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R/€ = 16.49 Change: 0.18
R/$ = 13.99 Change: 0.17
Au 1294.20 $/oz Change: 4.20
Pt 953.50 $/oz Change: 5.50
 
 
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Increased mining royalties, new mining agency a boost to Brazil’s long-term outlook

11th August 2017 BY: Henry Lazenby
Creamer Media Deputy Editor: North America
Devastation left in the wake of a tailings-dam burst owned by Vale and BHP Billiton in Mariana, Brazil

VANCOUVER (miningweekly.com) – Increased mining royalties and a new mining agency, coupled with generally clearer and more consistent regulations, are expected to provide an overall boost to the long-term outlook of Brazil’s resources industry, according to a recent report by Fitch Group-affiliated market analyst BMI Research.

The recent developments are expected to boost investor sentiment and facilitate project development.

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“We expect competitive operation costs, a strong project pipeline and the flexible tax rate on iron-ore to support the positive long-term picture,” the firm said in a recent industry trend analysis.

In July, Brazilian President Michel Temer announced changes to the country's mining regulatory framework, as part of the ‘Brazilian Industry Revitalisation Programme’ to increase legal certainty, reduce regulatory hurdles and incentivise mining investment. The reform, to be fully implemented on November 1 pending Congressional approval, raises mineral royalties to boost government funds and aims to improve investor sentiment by unifying regulation and cutting red tape.

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While the new tax rates will raise costs for miners, BMI expects the long-awaited reform's focus on modernising and clarifying the regulatory framework to outweigh modest increases to costs and, therefore, maintain a positive outlook for key sectors, including iron-ore, bauxite and gold.

Notably, a decrease in the tax on minerals used in civil construction, such as copper, could prompt an acceleration in project development in these sectors and poses upside risks to some mineral production forecasts.

Changes include iron-ore royalties to reflect prices, as opposed to a previously flat 2% royalty on net revenue. The royalties will be based on a sliding scale of 2% if prices are below $60/t, 2.5% if prices are between $60/t and $70/t, 3% if prices are between $70/t and $80/t, 3.5% if prices are $80/t to $100/t and 4% if prices are above $100/t.

The regulatory changes also increased royalties on diamonds (3% from 2%), gold (2% from 1%) and niobium (3% from 2%), while reducing royalties on minerals used in civil construction, such as sand, copper and vermiculite, to 1.5% from 2%, to lower input costs for the beleaguered construction industry.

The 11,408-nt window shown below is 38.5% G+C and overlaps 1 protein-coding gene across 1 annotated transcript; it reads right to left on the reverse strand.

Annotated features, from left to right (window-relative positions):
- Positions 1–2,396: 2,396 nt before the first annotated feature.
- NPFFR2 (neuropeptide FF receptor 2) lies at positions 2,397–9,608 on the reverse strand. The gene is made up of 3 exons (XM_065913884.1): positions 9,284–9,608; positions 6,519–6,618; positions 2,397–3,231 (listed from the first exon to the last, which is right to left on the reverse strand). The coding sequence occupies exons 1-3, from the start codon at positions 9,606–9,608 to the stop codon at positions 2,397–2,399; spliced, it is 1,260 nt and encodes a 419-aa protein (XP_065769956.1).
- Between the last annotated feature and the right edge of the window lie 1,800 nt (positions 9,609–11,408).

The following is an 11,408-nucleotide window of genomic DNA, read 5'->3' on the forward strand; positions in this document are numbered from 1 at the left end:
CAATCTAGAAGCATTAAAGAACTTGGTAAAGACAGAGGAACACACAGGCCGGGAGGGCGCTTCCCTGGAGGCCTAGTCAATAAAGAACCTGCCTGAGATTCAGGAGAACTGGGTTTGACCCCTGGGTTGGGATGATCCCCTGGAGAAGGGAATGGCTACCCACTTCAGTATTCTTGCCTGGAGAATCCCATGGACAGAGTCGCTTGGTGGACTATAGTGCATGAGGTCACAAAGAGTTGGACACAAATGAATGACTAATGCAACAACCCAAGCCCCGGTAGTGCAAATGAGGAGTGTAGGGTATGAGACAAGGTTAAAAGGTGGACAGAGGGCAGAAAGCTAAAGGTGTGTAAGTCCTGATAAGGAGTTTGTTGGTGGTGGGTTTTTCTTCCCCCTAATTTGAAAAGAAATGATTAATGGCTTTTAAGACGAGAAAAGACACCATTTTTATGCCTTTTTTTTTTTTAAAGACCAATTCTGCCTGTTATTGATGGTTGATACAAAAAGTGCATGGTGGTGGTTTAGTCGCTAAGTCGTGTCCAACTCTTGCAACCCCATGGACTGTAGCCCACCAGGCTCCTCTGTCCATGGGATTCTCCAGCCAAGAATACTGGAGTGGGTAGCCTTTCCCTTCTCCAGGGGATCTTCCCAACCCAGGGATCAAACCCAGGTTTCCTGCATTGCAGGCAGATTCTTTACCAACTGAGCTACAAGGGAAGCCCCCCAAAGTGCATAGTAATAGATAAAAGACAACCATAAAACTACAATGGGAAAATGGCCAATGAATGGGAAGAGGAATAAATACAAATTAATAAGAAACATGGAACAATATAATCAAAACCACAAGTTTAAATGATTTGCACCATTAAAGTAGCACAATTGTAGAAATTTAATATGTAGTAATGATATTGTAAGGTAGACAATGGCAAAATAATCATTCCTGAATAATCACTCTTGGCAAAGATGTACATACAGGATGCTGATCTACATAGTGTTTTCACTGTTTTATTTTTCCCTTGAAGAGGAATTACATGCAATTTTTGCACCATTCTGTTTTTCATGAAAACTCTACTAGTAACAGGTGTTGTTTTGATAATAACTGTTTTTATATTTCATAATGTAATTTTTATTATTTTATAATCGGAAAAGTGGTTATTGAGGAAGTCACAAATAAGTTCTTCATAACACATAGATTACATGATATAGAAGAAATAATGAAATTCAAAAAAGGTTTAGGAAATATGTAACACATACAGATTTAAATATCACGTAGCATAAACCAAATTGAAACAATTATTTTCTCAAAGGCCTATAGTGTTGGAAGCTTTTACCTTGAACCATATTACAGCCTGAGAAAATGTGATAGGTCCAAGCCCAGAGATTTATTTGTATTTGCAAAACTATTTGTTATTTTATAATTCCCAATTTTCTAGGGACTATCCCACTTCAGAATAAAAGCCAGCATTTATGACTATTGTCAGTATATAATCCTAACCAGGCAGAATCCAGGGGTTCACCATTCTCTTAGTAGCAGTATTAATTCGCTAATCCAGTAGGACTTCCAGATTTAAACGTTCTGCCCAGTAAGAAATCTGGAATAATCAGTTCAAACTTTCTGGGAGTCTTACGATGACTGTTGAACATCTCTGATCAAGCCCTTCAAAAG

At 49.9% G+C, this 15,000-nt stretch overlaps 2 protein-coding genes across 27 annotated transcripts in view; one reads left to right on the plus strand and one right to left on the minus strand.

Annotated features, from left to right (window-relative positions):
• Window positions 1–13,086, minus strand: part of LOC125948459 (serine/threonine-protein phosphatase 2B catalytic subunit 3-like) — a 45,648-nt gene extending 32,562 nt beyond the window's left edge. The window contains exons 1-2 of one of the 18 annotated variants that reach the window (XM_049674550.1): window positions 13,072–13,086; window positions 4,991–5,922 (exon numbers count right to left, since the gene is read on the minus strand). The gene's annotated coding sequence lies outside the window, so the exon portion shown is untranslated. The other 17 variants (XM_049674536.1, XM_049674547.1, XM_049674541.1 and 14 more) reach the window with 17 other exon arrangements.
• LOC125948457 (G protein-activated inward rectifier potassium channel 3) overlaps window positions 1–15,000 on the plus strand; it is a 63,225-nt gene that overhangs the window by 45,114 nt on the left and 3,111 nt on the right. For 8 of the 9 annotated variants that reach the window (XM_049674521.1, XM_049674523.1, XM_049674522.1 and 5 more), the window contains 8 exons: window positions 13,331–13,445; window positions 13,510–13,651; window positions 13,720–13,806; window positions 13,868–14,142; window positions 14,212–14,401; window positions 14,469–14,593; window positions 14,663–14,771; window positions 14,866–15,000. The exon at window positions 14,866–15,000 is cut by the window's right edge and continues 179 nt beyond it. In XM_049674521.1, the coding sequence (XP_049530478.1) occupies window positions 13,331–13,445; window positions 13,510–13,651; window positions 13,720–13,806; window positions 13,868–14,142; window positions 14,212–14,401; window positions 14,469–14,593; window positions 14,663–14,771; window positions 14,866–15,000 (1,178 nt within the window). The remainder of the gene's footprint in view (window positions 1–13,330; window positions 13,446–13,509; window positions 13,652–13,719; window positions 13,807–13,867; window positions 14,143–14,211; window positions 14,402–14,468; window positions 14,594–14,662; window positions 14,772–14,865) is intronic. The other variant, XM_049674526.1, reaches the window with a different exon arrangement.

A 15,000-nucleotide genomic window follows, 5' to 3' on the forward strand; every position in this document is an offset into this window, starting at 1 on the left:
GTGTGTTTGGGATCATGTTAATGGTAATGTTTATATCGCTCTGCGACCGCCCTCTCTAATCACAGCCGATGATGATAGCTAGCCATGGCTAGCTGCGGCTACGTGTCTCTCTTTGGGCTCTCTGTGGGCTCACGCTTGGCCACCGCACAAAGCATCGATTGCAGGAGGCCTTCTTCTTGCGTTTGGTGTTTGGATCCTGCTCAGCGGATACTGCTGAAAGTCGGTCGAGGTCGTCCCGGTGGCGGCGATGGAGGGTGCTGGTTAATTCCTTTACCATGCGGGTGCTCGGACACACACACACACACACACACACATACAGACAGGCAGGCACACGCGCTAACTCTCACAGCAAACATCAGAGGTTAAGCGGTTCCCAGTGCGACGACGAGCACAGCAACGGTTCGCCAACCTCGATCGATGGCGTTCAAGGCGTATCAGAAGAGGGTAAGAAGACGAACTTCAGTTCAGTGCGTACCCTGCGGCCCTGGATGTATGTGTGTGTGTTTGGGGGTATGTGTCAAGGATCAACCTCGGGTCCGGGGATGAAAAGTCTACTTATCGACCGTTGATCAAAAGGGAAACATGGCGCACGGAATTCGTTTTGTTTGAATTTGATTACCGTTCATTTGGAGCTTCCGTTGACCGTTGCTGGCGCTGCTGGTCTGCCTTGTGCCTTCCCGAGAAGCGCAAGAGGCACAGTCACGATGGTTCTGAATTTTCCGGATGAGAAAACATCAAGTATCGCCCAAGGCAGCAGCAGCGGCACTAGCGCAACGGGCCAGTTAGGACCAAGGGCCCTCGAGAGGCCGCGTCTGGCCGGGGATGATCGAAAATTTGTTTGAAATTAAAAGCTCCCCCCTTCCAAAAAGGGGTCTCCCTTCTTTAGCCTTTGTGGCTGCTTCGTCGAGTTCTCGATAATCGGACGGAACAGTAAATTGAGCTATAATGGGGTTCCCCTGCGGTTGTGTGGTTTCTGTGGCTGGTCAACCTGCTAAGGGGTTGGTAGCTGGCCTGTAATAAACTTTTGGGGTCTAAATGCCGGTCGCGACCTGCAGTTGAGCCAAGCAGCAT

In the future, royalties will be applied to gross sales revenue, rather than net sales.

Brazil has also created a new National Mining Agency that will replace the National Department of Mineral Production to increase transparency, reduce bureaucracy, increase fines for environmental damage to an upper limit of $9.5-million and require firms to clean up contaminated areas.

The new regulations would mean that, based on the reported levels, iron-ore royalties would increase slightly to 2.5% in 2017, given BMI’s price forecast of $70/t, and remain at 2% over the next five years, as the firm forecasts prices to head lower to $44/t by 2021, thus remaining below the $60/t threshold.

Following the bottoming out of mineral prices in 2016 and price gains since, governments of commodity exporting countries will subsequently look to increase tax revenue from the recovering industry, BMI said.

For instance, in the first half of the year, Brazil's mining industry registered 6% activity growth, helping to drive the national industry activity increase of 0.5%. As Brazil's economy gradually emerges from recession in 2017, reforms will be integral to narrowing the country's fiscal shortfall. However, more politically divisive initiatives, such as pension reform, will likely experience setbacks. Brazil's royalty increase will nonetheless keep the country regionally competitive and facilitate mining investment and project development in the industry with clearer and more efficient regulations,” the research firm stated.

Following the 2015 Samarco dam burst, BMI highlighted tightening environmental regulation in Brazil as a key implication of the disaster. President Temer's new mining code will raise fines for environmental violations in addition to increasing general oversight with the new mining agency.

“Heightened scrutiny on the mining industry's environmental impact will prompt necessary investment in advanced technology to meet challenges such as tailings maintenance and water usage,” BMI advised.

In July, Vale announced that Samarco would not be restarting operations by the end of 2017 as previously planned, owing to a lack of consent from the local government for immediate water utilisation, and a lack of ongoing permitting processes for building structures at the new tailings deposit.

Over the long term, enforcing higher environmental standards in the mining industry will keep operating costs low, thus boosting competitiveness. Stricter standards will also see Brazil emerge as a global leader in mining technology and innovation, according to BMI. 

EDITED BY: Samantha Herbst Creamer Media Deputy Editor
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